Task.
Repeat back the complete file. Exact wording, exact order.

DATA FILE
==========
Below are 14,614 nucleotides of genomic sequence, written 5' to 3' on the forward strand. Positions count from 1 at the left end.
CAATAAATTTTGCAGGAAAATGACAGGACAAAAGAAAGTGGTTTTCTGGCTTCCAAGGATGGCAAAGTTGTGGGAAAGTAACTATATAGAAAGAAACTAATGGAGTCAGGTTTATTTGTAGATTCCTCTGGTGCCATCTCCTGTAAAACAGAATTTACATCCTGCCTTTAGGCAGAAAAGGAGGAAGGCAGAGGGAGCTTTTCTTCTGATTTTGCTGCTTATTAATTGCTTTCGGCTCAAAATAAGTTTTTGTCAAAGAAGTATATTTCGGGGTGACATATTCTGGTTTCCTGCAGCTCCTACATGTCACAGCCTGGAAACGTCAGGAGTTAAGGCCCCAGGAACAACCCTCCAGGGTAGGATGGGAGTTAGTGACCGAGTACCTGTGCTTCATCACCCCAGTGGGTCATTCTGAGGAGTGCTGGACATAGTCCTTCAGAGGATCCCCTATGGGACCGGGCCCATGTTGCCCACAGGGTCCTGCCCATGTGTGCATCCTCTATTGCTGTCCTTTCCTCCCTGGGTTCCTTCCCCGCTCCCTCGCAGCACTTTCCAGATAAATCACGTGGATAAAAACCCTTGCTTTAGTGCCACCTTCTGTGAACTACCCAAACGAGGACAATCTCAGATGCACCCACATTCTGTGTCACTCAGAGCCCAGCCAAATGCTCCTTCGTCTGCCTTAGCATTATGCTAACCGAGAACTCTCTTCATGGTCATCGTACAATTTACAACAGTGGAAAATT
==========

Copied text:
Below are 14,614 nucleotides of genomic sequence, written 5' to 3' on the forward strand. Positions count from 1 at the left end.
CAATAAATTTTGCAGGAAAATGACAGGACAAAAGAAAGTGGTTTTCTGGCTTCCAAGGATGGCAAAGTTGTGGGAAAGTAACTATATAGAAAGAAACTAATGGAGTCAGGTTTATTTGTAGATTCCTCTGGTGCCATCTCCTGTAAAACAGAATTTACATCCTGCCTTTAGGCAGAAAAGGAGGAAGGCAGAGGGAGCTTTTCTTCTGATTTTGCTGCTTATTAATTGCTTTCGGCTCAAAATAAGTTTTTGTCAAAGAAGTATATTTCGGGGTGACATATTCTGGTTTCCTGCAGCTCCTACATGTCACAGCCTGGAAACGTCAGGAGTTAAGGCCCCAGGAACAACCCTCCAGGGTAGGATGGGAGTTAGTGACCGAGTACCTGTGCTTCATCACCCCAGTGGGTCATTCTGAGGAGTGCTGGACATAGTCCTTCAGAGGATCCCCTATGGGACCGGGCCCATGTTGCCCACAGGGTCCTGCCCATGTGTGCATCCTCTATTGCTGTCCTTTCCTCCCTGGGTTCCTTCCCCGCTCCCTCGCAGCACTTTCCAGATAAATCACGTGGATAAAAACCCTTGCTTTAGTGCCACCTTCTGTGAACTACCCAAACGAGGACAATCTCAGATGCACCCACATTCTGTGTCACTCAGAGCCCAGCCAAATGCTCCTTCGTCTGCCTTAGCATTATGCTAACCGAGAACTCTCTTCATGGTCATCGTACAATTTACAACAGTGGAAAATT